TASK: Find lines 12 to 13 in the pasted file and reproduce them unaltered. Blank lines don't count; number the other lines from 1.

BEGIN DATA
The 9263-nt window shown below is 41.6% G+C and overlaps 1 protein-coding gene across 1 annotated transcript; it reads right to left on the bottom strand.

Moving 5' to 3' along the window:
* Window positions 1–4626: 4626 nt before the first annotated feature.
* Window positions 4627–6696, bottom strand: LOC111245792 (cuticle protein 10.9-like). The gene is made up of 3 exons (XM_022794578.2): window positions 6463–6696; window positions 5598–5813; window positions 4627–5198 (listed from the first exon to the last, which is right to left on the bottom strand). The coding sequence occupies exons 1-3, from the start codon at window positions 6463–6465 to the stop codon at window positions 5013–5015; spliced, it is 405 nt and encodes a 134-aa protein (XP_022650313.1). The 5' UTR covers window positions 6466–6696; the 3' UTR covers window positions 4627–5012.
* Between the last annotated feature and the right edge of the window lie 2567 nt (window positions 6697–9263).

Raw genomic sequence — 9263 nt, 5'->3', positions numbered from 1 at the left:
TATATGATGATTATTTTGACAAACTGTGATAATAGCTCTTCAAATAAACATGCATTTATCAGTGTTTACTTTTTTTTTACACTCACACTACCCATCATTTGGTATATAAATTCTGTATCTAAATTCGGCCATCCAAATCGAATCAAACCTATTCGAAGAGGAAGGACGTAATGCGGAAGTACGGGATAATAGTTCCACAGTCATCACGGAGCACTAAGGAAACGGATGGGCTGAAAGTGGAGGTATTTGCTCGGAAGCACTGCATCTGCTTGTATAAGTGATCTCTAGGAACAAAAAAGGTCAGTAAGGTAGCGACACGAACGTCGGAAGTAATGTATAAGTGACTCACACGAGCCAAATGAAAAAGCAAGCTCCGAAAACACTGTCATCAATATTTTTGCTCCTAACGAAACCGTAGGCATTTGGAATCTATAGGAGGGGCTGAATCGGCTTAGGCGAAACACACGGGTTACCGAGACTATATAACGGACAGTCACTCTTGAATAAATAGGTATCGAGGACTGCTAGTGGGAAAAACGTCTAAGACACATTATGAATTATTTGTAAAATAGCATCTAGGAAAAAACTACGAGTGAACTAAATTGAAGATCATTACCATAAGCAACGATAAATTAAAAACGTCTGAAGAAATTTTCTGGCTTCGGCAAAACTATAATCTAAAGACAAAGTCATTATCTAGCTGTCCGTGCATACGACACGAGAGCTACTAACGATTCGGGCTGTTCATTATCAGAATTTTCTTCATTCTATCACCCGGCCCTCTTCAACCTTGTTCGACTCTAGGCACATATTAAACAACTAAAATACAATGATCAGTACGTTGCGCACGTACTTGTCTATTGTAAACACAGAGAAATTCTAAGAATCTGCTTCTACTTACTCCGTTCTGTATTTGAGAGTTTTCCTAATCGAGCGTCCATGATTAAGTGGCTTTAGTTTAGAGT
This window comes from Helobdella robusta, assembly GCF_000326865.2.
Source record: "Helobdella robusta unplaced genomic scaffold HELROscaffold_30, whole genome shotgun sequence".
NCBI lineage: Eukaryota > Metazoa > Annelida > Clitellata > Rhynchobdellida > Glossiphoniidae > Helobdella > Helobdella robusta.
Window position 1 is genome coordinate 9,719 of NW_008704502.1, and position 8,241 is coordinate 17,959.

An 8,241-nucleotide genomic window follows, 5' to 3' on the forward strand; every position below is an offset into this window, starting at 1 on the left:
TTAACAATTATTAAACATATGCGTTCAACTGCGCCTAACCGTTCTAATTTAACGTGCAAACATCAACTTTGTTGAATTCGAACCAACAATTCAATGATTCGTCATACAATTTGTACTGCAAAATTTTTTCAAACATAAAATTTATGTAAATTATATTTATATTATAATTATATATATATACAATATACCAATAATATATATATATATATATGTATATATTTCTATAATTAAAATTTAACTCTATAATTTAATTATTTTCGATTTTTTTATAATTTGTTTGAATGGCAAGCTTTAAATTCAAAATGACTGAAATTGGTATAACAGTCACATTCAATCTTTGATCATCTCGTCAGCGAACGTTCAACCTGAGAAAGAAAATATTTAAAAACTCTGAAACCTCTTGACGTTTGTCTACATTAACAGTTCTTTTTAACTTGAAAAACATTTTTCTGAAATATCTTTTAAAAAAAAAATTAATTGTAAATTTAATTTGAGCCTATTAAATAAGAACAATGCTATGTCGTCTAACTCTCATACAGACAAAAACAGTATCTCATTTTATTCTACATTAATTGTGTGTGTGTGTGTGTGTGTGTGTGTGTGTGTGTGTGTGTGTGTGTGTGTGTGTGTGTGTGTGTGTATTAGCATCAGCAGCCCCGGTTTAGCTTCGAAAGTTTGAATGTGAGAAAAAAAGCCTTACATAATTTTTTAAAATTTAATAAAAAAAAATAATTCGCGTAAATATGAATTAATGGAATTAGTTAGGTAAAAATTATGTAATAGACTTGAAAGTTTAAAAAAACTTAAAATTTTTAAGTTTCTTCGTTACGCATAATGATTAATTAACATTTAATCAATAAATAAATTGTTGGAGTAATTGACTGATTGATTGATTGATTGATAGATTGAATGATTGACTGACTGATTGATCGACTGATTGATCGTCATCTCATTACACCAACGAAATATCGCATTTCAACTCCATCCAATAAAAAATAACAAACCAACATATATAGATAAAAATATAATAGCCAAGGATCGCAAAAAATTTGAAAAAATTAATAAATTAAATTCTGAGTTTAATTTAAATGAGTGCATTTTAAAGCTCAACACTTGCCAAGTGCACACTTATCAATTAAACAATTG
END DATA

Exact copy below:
An 8,241-nucleotide genomic window follows, 5' to 3' on the forward strand; every position below is an offset into this window, starting at 1 on the left:
TTAACAATTATTAAACATATGCGTTCAACTGCGCCTAACCGTTCTAATTTAACGTGCAAACATCAACTTTGTTGAATTCGAACCAACAATTCAATGATTCGTCATACAATTTGTACTGCAAAATTTTTTCAAACATAAAATTTATGTAAATTATATTTATATTATAATTATATATATATACAATATACCAATAATATATATATATATATATGTATATATTTCTATAATTAAAATTTAACTCTATAATTTAATTATTTTCGATTTTTTTATAATTTGTTTGAATGGCAAGCTTTAAATTCAAAATGACTGAAATTGGTATAACAGTCACATTCAATCTTTGATCATCTCGTCAGCGAACGTTCAACCTGAGAAAGAAAATATTTAAAAACTCTGAAACCTCTTGACGTTTGTCTACATTAACAGTTCTTTTTAACTTGAAAAACATTTTTCTGAAATATCTTTTAAAAAAAAAATTAATTGTAAATTTAATTTGAGCCTATTAAATAAGAACAATGCTATGTCGTCTAACTCTCATACAGACAAAAACAGTATCTCATTTTATTCTACATTAATTGTGTGTGTGTGTGTGTGTGTGTGTGTGTGTGTGTGTGTGTGTGTGTGTGTGTGTGTGTGTGTGTGTATTAGCATCAGCAGCCCCGGTTTAGCTTCGAAAGTTTGAATGTGAGAAAAAAAGCCTTACATAATTTTTTAAAATTTAATAAAAAAAAATAATTCGCGTAAATATGAATTAATGGAATTAGTTAGGTAAAAATTATGTAATAGACTTGAAAGTTTAAAAAAACTTAAAATTTTTAAGTTTCTTCGTTACGCATAATGATTAATTAACATTTAATCAATAAATAAATTGTTGGAGTAATTGACTGATTGATTGATTGATTGATAGATTGAATGATTGACTGACTGATTGATCGACTGATTGATCGTCATCTCATTACACCAACGAAATATCGCATTTCAACTCCATCCAATAAAAAATAACAAACCAACATATATAGATAAAAATATAATAGCCAAGGATCGCAAAAAATTTGAAAAAATTAATAAATTAAATTCTGAGTTTAATTTAAATGAGTGCATTTTAAAGCTCAACACTTGCCAAGTGCACACTTATCAATTAAACAATTG